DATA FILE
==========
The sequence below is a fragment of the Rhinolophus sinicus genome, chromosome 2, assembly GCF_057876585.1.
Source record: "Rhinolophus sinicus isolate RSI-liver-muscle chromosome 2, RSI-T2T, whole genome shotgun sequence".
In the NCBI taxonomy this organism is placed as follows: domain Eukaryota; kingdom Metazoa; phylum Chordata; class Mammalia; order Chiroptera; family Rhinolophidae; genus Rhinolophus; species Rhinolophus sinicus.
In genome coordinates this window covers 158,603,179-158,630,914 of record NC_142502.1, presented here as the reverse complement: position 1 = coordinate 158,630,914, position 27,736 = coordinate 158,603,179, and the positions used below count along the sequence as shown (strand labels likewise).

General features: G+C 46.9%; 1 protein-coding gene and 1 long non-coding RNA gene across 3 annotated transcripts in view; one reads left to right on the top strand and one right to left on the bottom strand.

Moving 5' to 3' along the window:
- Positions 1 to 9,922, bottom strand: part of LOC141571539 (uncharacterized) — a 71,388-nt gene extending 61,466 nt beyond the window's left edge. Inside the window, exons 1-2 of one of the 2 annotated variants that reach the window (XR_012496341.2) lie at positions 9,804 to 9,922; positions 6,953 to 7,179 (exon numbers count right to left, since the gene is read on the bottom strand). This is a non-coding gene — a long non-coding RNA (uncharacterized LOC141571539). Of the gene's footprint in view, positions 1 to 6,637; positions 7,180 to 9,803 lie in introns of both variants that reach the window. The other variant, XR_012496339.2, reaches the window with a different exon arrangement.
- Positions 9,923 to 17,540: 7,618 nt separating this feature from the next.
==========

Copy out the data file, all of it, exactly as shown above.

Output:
The sequence below is a fragment of the Rhinolophus sinicus genome, chromosome 2, assembly GCF_057876585.1.
Source record: "Rhinolophus sinicus isolate RSI-liver-muscle chromosome 2, RSI-T2T, whole genome shotgun sequence".
In the NCBI taxonomy this organism is placed as follows: domain Eukaryota; kingdom Metazoa; phylum Chordata; class Mammalia; order Chiroptera; family Rhinolophidae; genus Rhinolophus; species Rhinolophus sinicus.
In genome coordinates this window covers 158,603,179-158,630,914 of record NC_142502.1, presented here as the reverse complement: position 1 = coordinate 158,630,914, position 27,736 = coordinate 158,603,179, and the positions used below count along the sequence as shown (strand labels likewise).

General features: G+C 46.9%; 1 protein-coding gene and 1 long non-coding RNA gene across 3 annotated transcripts in view; one reads left to right on the top strand and one right to left on the bottom strand.

Moving 5' to 3' along the window:
- Positions 1 to 9,922, bottom strand: part of LOC141571539 (uncharacterized) — a 71,388-nt gene extending 61,466 nt beyond the window's left edge. Inside the window, exons 1-2 of one of the 2 annotated variants that reach the window (XR_012496341.2) lie at positions 9,804 to 9,922; positions 6,953 to 7,179 (exon numbers count right to left, since the gene is read on the bottom strand). This is a non-coding gene — a long non-coding RNA (uncharacterized LOC141571539). Of the gene's footprint in view, positions 1 to 6,637; positions 7,180 to 9,803 lie in introns of both variants that reach the window. The other variant, XR_012496339.2, reaches the window with a different exon arrangement.
- Positions 9,923 to 17,540: 7,618 nt separating this feature from the next.